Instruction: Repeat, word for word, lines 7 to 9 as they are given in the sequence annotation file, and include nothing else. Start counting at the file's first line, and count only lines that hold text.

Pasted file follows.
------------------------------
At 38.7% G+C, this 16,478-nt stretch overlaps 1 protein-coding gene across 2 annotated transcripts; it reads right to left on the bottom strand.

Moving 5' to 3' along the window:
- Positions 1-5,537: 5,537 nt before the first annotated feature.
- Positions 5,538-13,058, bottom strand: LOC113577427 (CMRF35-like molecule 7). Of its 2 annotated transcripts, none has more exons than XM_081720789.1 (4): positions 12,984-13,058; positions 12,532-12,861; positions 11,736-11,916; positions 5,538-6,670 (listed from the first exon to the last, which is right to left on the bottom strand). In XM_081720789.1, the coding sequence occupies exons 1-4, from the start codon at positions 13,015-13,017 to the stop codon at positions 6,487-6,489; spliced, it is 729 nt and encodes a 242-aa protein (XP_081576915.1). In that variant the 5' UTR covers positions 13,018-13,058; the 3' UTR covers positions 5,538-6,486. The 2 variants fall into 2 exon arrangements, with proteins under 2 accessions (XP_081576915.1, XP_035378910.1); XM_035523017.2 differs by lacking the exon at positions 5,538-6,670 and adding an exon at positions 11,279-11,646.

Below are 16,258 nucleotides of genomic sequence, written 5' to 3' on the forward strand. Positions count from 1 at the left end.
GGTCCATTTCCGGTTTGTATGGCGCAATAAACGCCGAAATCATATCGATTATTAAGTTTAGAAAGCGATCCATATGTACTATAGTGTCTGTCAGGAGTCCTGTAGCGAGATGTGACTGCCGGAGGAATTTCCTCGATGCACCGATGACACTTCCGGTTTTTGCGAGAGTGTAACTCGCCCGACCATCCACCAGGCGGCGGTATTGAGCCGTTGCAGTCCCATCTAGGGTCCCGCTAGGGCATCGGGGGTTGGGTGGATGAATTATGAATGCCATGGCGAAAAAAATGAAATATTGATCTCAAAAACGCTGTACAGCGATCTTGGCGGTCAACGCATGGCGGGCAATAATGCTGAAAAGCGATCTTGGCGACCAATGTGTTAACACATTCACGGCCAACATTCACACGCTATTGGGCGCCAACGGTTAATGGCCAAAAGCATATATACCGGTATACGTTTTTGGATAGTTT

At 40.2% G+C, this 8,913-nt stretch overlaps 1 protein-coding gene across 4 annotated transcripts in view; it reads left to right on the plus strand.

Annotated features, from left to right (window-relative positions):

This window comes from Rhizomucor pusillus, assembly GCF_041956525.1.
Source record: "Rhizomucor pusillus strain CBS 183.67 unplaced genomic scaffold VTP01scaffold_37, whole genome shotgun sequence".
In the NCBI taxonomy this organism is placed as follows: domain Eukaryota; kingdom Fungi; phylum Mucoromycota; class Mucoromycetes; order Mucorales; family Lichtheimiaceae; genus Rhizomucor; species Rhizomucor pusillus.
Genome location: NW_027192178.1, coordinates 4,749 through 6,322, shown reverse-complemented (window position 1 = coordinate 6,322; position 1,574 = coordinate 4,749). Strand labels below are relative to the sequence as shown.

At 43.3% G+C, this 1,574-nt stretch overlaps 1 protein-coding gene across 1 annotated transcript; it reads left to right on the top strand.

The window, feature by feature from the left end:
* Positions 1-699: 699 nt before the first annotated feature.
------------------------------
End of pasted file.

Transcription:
At 40.2% G+C, this 8,913-nt stretch overlaps 1 protein-coding gene across 4 annotated transcripts in view; it reads left to right on the plus strand.

Annotated features, from left to right (window-relative positions):

This window comes from Rhizomucor pusillus, assembly GCF_041956525.1.